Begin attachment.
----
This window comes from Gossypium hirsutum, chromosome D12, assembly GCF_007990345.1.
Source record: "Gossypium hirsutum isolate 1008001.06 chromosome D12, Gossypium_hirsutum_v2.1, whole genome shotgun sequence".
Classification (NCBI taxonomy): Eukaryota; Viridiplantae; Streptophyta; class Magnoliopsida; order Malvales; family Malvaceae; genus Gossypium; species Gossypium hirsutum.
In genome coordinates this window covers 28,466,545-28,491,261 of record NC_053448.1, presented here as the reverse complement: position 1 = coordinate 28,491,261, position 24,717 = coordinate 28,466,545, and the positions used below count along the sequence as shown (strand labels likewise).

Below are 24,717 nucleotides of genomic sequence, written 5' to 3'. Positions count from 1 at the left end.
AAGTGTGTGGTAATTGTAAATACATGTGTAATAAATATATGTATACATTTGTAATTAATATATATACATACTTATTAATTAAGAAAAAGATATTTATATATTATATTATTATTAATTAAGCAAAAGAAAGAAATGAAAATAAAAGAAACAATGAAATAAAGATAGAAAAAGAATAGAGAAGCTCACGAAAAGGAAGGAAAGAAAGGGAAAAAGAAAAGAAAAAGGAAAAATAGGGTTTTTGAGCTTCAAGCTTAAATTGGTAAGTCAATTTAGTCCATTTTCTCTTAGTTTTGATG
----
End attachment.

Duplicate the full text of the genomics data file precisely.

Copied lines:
This window comes from Gossypium hirsutum, chromosome D12, assembly GCF_007990345.1.
Source record: "Gossypium hirsutum isolate 1008001.06 chromosome D12, Gossypium_hirsutum_v2.1, whole genome shotgun sequence".
Classification (NCBI taxonomy): Eukaryota; Viridiplantae; Streptophyta; class Magnoliopsida; order Malvales; family Malvaceae; genus Gossypium; species Gossypium hirsutum.
In genome coordinates this window covers 28,466,545-28,491,261 of record NC_053448.1, presented here as the reverse complement: position 1 = coordinate 28,491,261, position 24,717 = coordinate 28,466,545, and the positions used below count along the sequence as shown (strand labels likewise).

Below are 24,717 nucleotides of genomic sequence, written 5' to 3'. Positions count from 1 at the left end.
AAGTGTGTGGTAATTGTAAATACATGTGTAATAAATATATGTATACATTTGTAATTAATATATATACATACTTATTAATTAAGAAAAAGATATTTATATATTATATTATTATTAATTAAGCAAAAGAAAGAAATGAAAATAAAAGAAACAATGAAATAAAGATAGAAAAAGAATAGAGAAGCTCACGAAAAGGAAGGAAAGAAAGGGAAAAAGAAAAGAAAAAGGAAAAATAGGGTTTTTGAGCTTCAAGCTTAAATTGGTAAGTCAATTTAGTCCATTTTCTCTTAGTTTTGATG